This isolation and self-criticism feels bad both mentally and physically.  It can manifest itself in anxiety, depression, irritation, a lack of energy and a general dissatisfaction with life.  In the moment this feeling can only be tolerated for so long before the self (the ego and the limbic system) seeks to shelter itself.  This is where addictions fit in.  Drugs, alcohol, skin picking, pornography, masturbation and internet trolling all act to distract the self from the psychological pain caused by shame and self-criticism.  This distraction is a short-term fix but while the fix is working it works well.  Soon after, however, the criticizer reemerges and now has something new with which to criticize the self.  This time the criticism is shame for giving into addiction.  And so the cycle continues.  The shame builds up until it is intolerable and the mind seeks its addictions to quell the shame and so on.

Because the internet troll is shame-based, he takes particular delight in shaming other people.  This is his revenge against the world that has unjustly persecuted him.  He criticizes other people for their religion, their politics or personal habits.  At least in part, the troll sees himself as being in the right because to a shame-based person civilization is upheld through shame because in his way of thinking, shame is the only thing that will cause a bad person to act lawfully and appropriately.  When a troll lobs an effective zing that shames another person there is a moment of exhilaration.  This is the payoff but this is typically followed by shame for being a troll and not being able to control his behavior (giving in to addiction).  Often other people on the message board or comment section gang up on the troll.  This exacerbates the troll’s feeling of shame.  At this point the troll will swear off trolling in his mind but eventually the urge to troll will reemerge and the addictive cycle repeats itself.  It is important to note that the troll will often talk as if his point of view is very well thought out and he is crusading for the truth or some such.  In fact, the motivation to troll is only the addictive, short-term rush he gets from shaming another person.  The troll’s personal beliefs are ultimately secondary.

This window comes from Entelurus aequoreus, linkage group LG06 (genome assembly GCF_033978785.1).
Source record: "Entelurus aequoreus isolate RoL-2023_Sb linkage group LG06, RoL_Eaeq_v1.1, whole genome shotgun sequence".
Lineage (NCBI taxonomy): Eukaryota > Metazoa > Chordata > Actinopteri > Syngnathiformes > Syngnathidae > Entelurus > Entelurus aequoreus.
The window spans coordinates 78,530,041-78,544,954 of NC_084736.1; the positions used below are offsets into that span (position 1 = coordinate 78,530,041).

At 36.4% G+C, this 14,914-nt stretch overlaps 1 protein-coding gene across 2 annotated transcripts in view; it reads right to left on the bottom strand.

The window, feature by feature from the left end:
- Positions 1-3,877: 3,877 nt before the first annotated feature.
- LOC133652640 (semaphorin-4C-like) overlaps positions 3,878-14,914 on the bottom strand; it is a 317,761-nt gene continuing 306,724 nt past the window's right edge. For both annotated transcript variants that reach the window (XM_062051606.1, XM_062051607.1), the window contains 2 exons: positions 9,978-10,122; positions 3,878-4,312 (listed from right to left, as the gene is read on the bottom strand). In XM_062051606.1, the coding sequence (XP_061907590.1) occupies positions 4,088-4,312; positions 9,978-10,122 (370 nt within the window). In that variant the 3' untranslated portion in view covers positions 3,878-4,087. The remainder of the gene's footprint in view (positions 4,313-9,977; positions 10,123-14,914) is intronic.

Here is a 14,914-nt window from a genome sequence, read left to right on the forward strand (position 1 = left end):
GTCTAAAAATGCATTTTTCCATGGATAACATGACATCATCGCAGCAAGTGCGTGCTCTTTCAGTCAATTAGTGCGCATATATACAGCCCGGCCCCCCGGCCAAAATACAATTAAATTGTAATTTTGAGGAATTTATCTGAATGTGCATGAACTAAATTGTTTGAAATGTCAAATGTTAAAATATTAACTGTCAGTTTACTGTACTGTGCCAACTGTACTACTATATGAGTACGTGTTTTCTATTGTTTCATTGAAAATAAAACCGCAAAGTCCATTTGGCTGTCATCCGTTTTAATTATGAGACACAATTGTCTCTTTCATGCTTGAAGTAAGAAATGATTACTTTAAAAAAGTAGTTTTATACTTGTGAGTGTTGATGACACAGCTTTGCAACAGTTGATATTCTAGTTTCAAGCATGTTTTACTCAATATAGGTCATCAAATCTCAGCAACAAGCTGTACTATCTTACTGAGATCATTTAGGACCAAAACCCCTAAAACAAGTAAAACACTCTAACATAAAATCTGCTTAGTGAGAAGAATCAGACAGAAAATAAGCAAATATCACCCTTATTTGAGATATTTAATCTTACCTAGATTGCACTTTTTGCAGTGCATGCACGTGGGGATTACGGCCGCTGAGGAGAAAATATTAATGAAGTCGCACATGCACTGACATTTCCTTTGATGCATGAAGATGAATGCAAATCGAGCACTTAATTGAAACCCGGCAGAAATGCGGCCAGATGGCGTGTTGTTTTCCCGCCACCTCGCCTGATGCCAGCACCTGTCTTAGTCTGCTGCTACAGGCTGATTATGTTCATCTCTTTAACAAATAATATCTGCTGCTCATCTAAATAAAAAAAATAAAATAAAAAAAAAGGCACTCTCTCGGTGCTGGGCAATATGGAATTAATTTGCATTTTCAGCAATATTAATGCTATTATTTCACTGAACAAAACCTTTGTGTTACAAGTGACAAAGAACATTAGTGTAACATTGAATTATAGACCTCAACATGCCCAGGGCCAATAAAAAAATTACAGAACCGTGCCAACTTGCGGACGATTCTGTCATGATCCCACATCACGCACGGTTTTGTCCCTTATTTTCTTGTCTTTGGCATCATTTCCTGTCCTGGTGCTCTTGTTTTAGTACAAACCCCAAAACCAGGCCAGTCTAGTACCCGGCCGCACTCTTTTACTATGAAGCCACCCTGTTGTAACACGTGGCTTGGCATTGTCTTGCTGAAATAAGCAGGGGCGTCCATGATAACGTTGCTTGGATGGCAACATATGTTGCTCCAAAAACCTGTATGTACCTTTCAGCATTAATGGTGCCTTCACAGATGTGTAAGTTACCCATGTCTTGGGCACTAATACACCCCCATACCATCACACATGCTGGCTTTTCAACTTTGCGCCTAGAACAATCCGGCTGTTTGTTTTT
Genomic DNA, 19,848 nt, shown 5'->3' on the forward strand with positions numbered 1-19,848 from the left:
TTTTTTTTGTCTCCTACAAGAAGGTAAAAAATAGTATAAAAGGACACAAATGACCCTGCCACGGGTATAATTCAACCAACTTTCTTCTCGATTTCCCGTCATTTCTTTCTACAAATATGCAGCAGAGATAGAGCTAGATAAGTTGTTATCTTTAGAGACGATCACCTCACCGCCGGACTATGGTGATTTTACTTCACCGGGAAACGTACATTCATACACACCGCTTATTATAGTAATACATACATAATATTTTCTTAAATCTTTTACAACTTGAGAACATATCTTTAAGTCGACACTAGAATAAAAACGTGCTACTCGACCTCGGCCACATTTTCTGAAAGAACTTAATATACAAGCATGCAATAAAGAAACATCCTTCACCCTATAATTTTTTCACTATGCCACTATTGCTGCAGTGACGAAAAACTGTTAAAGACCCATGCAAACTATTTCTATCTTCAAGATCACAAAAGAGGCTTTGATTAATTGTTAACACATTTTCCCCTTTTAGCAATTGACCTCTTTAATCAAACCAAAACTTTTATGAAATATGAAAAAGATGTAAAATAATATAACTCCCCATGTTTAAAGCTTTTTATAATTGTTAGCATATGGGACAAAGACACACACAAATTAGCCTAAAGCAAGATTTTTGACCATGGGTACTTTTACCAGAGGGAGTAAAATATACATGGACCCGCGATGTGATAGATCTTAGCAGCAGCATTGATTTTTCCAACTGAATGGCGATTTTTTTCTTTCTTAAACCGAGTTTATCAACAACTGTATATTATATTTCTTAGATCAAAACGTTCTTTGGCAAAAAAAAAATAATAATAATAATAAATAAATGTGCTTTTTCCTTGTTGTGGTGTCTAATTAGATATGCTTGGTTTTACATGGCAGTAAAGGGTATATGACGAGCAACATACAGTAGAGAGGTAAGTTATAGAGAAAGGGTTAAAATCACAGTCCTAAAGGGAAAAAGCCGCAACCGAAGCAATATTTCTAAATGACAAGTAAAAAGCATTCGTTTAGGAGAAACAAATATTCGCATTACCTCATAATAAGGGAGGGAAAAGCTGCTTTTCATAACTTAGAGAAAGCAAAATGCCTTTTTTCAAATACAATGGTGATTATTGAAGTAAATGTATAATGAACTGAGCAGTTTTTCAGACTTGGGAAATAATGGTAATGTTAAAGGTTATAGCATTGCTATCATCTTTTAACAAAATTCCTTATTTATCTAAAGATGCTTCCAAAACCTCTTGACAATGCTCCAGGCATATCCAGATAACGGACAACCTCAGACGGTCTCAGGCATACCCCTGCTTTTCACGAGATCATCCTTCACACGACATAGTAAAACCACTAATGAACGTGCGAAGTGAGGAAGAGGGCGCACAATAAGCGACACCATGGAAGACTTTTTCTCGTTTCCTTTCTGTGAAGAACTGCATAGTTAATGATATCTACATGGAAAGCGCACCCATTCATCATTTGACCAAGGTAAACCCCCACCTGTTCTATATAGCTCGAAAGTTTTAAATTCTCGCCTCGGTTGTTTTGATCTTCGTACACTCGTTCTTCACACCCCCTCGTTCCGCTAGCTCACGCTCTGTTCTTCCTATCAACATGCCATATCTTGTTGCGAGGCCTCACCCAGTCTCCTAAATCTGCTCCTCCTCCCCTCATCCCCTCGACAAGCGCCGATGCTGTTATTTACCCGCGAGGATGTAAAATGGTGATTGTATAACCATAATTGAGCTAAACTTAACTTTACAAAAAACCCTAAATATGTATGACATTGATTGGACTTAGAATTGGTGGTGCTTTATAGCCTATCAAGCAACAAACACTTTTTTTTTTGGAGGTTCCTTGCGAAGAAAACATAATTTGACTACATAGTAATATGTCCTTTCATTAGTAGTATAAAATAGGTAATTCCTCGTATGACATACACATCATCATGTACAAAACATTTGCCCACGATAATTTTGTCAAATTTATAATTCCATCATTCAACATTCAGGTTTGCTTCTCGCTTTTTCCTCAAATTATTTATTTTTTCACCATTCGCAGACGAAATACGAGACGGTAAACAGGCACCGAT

Read my ebook Shame and Internet Trolling. Available on Amazon, Barnes and Noble and iBooks.

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On Judging People

The last Judgment - an icon 17th cent. from Li...

The last Judgment – an icon 17th cent. from Lipie, Historic Museum in Sanok, Poland (Photo credit: Wikipedia)

In the Book of Matthew Chapter 7, verse 1 Jesus says, “Judge not lest ye be judged.”  Traditionally I took this to mean, do not judge other people because you don’t like being judged yourself and if you judge other people then you open the door for them to judge you back.  Implicit in this interpretation is the idea that everyone has some flaw worthy of judgment.

Before I worked from home I worked in an office.  My adjacent cubicle neighbor was a very judgmental person who was always criticizing other people to me behind their backs.  One day she came into work with a really depressed look on her face.  The idea struck me that she was depressed because she was judging and criticizing herself just like she criticized and judged other people and it was making her feel horrible.  I base this assumption on personal experience.  I am also guilty of judging other people.  The judgment originates from a very active voice in my head that will never pass up an opportunity to point out how I should feel humiliated or ashamed because of my actions.  It also judges other people.

So now I take what Jesus said in the Book of Matthew to mean, if you judge other people you will judge yourself and constantly judging yourself feels horrible.  This makes sense to a point but Jesus goes on to talk about hypocrites and how you should not criticize a person for having a mote in their eye when you have a beam in your own.  So with that in mind it does seem like he is saying it is hypocritical to judge someone else when you yourself are equally (or perhaps more) worthy of being judged.  Either way, judging makes the object of judgment feel horrible (ashamed) even though Jesus does not address that point directly.

Judgment is also self-perpetuating because a person who judges himself and others does so from a place of shame.  He judges himself because he feels shame.  He judges others to make himself feel less shameful about himself in comparison to the other.  This shame is linked to  the illusion that judgment is upholding standards upon which civilization is maintained.  If the standards are not maintained then civilization is undermined (so goes the theory).  I happen to believe that upholding standards is a good thing.  But it seems to me that it would be better to hold up standards without judging because judging is shaming and makes people feel shitty.

In a sense it is impossible to not judge because judgment comes from that critical voice in your head.  However, you do have the ability to separate yourself from that voice by observing it without believing it is you.  You don’t have to go along with the judgment of either yourself or anyone else.  Judge not lest ye be judged.